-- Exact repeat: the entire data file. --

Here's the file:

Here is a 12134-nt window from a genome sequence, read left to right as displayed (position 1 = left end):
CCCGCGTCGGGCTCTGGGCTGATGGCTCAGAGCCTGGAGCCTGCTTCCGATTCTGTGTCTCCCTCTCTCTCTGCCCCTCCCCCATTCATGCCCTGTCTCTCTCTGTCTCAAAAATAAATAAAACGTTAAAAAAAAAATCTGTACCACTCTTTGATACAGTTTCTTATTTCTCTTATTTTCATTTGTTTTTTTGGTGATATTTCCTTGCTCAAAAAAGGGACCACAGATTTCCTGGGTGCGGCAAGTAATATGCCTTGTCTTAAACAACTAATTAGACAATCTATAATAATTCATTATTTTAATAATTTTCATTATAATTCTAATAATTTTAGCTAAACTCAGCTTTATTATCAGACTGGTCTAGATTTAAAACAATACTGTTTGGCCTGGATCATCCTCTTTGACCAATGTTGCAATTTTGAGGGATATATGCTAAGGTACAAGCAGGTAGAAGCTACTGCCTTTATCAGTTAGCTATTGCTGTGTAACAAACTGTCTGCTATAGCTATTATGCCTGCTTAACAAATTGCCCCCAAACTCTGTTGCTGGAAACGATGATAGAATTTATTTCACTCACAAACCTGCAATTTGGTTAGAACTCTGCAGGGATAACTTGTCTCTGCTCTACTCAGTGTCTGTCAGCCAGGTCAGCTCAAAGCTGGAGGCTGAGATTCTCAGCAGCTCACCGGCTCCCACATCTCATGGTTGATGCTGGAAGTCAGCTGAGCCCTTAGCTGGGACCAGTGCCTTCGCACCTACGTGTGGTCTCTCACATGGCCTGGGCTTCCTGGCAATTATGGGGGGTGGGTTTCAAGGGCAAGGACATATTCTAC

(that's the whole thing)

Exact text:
Here is a 12134-nt window from a genome sequence, read left to right as displayed (position 1 = left end):
CCCGCGTCGGGCTCTGGGCTGATGGCTCAGAGCCTGGAGCCTGCTTCCGATTCTGTGTCTCCCTCTCTCTCTGCCCCTCCCCCATTCATGCCCTGTCTCTCTCTGTCTCAAAAATAAATAAAACGTTAAAAAAAAAATCTGTACCACTCTTTGATACAGTTTCTTATTTCTCTTATTTTCATTTGTTTTTTTGGTGATATTTCCTTGCTCAAAAAAGGGACCACAGATTTCCTGGGTGCGGCAAGTAATATGCCTTGTCTTAAACAACTAATTAGACAATCTATAATAATTCATTATTTTAATAATTTTCATTATAATTCTAATAATTTTAGCTAAACTCAGCTTTATTATCAGACTGGTCTAGATTTAAAACAATACTGTTTGGCCTGGATCATCCTCTTTGACCAATGTTGCAATTTTGAGGGATATATGCTAAGGTACAAGCAGGTAGAAGCTACTGCCTTTATCAGTTAGCTATTGCTGTGTAACAAACTGTCTGCTATAGCTATTATGCCTGCTTAACAAATTGCCCCCAAACTCTGTTGCTGGAAACGATGATAGAATTTATTTCACTCACAAACCTGCAATTTGGTTAGAACTCTGCAGGGATAACTTGTCTCTGCTCTACTCAGTGTCTGTCAGCCAGGTCAGCTCAAAGCTGGAGGCTGAGATTCTCAGCAGCTCACCGGCTCCCACATCTCATGGTTGATGCTGGAAGTCAGCTGAGCCCTTAGCTGGGACCAGTGCCTTCGCACCTACGTGTGGTCTCTCACATGGCCTGGGCTTCCTGGCAATTATGGGGGGTGGGTTTCAAGGGCAAGGACATATTCTAC